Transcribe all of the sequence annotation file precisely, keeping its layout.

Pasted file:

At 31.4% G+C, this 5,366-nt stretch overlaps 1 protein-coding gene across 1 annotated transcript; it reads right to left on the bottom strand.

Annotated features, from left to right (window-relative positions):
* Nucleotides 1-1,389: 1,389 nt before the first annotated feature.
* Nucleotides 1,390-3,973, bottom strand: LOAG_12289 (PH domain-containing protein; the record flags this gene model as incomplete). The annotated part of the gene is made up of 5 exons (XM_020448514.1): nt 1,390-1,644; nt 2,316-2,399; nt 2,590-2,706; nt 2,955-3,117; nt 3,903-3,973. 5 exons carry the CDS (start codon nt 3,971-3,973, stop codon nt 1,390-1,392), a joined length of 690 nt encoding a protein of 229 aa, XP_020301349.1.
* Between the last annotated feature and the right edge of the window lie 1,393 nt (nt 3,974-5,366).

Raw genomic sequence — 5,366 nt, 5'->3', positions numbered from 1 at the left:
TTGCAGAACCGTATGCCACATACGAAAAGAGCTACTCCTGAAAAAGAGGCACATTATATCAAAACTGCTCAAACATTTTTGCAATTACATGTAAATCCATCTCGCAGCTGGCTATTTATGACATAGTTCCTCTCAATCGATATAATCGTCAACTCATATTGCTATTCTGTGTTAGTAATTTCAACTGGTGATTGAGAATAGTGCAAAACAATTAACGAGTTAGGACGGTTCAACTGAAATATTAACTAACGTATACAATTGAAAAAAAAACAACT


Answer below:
At 31.4% G+C, this 5,366-nt stretch overlaps 1 protein-coding gene across 1 annotated transcript; it reads right to left on the bottom strand.

Annotated features, from left to right (window-relative positions):
* Nucleotides 1-1,389: 1,389 nt before the first annotated feature.
* Nucleotides 1,390-3,973, bottom strand: LOAG_12289 (PH domain-containing protein; the record flags this gene model as incomplete). The annotated part of the gene is made up of 5 exons (XM_020448514.1): nt 1,390-1,644; nt 2,316-2,399; nt 2,590-2,706; nt 2,955-3,117; nt 3,903-3,973. 5 exons carry the CDS (start codon nt 3,971-3,973, stop codon nt 1,390-1,392), a joined length of 690 nt encoding a protein of 229 aa, XP_020301349.1.
* Between the last annotated feature and the right edge of the window lie 1,393 nt (nt 3,974-5,366).

Raw genomic sequence — 5,366 nt, 5'->3', positions numbered from 1 at the left:
TTGCAGAACCGTATGCCACATACGAAAAGAGCTACTCCTGAAAAAGAGGCACATTATATCAAAACTGCTCAAACATTTTTGCAATTACATGTAAATCCATCTCGCAGCTGGCTATTTATGACATAGTTCCTCTCAATCGATATAATCGTCAACTCATATTGCTATTCTGTGTTAGTAATTTCAACTGGTGATTGAGAATAGTGCAAAACAATTAACGAGTTAGGACGGTTCAACTGAAATATTAACTAACGTATACAATTGAAAAAAAAACAACT